In-Motion Control Moves Automation Beyond Fixed Assembly Applications

May 26, 2023
Humatics applies radio frequency microlocation technology to enable highly precise yet flexible robotic assembly operations.

A typical requirement of many robotic assembly applications involves delivery of a component to be assembled in a precise, fixed manner. Of course, there have been numerous developments over the past few years that enable robots to more flexibly complete assembly operations if the component is not delivered exactly to specifications, typically using machine vision systems to detect the position of the incorrectly delivered component to help the robotic system adapt.

Now, Humatics is taking flexible robotic assembly operations several steps further by enabling robots to perform assembly operations as the component moves through the assembly area without stopping. In addition, the system enables robots to adapt to the component’s motion if it moves around during assembly.

The technology uses radio frequency microlocation technology to do this. The company says the use of radio frequency communications allows the Humatics system to work well in industrial manufacturing environments with varying light conditions that could negatively impact use of machine vision tech for similar applications.

A demonstration of the technology at Automate 2023 showed how Humatics microlocation can be used to direct two robotic systems from Universal Robots with Atlas Copco end effectors to work concurrently on an engine as it moves through an assembly area. The robotic arms are guided by the Humatics system with sub-millimeter precision to achieve real-time, fine grain control for in-motion bolt torquing.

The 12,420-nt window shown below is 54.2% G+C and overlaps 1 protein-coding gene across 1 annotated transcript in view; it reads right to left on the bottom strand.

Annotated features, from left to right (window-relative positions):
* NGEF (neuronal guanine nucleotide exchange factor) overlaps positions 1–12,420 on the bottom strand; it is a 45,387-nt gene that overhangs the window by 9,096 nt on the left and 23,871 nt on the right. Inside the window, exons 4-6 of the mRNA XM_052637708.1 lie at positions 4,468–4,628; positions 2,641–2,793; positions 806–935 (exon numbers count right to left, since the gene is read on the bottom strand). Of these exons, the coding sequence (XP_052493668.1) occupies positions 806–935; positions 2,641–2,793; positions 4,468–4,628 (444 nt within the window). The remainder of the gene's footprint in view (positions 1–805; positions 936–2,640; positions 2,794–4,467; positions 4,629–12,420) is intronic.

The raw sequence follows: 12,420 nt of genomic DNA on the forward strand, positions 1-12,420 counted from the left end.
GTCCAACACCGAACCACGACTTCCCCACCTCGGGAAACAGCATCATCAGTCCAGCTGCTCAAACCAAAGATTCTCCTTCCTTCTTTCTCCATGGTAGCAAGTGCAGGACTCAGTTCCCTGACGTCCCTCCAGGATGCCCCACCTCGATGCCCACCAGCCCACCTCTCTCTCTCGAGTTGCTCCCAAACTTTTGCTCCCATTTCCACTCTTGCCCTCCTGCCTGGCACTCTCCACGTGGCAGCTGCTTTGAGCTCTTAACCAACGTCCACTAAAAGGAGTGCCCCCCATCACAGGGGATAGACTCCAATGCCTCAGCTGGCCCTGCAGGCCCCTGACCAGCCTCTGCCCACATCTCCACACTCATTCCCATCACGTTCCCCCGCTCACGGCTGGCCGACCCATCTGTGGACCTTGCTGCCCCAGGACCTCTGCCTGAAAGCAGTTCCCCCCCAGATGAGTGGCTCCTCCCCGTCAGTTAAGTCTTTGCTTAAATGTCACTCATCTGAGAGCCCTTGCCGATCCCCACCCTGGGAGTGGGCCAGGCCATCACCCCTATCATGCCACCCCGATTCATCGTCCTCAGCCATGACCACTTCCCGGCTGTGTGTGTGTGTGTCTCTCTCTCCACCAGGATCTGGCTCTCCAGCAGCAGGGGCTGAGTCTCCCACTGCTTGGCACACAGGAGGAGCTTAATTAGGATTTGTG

As seen in the video below, Ron Ranaldi, senior vice president of sales and marketing at Humatics, explained how the Humatics technology allows manufacturers to use robotic systems for in-motion assembly.

“Even as the engine moves in multiple directions, the microlocation system can guide the robot arm to the exact locations of the bolts as they move through the assembly area,” he said, while the engine swayed slightly as the bolts were torqued.

A key aspect of Humatics’ technology is its patented Base Station, which transmits and receives positional radio frequency signals. Components of the Humatics system can be integrated into existing equipment and the Base Station can be configured as needed for different applications. The Base Station includes integrated power but it can also be powered with a remote battery or connected to an external power source.

Advanced algorithms employed by Humatics deliver high-fidelity data that enable the precise movements around and interactions with the piece to be assembled. The system’s real-time position data can be sent to any PLC, robot controller or even order fulfillment systems, according to Humatics. This system agnosticism also allows manufacturers to use disparate robotic systems in their assembly operations.

Beyond robotic assembly, the data capabilities of the Humatics system can also be used for ongoing productivity analyses, as part of a production system of record and for quality control.

In the video, below Ron Ranaldi explains how the Humatics technology works in the Automate 2023 demonstration.

About the Author

David Greenfield, editor in chief | Editor in Chief

David Greenfield joined Automation World in June 2011. Bringing a wealth of industry knowledge and media experience to his position, David’s contributions can be found in AW’s print and online editions and custom projects. Earlier in his career, David was Editorial Director of Design News at UBM Electronics, and prior to joining UBM, he was Editorial Director of Control Engineering at Reed Business Information, where he also worked on Manufacturing Business Technology as Publisher. 

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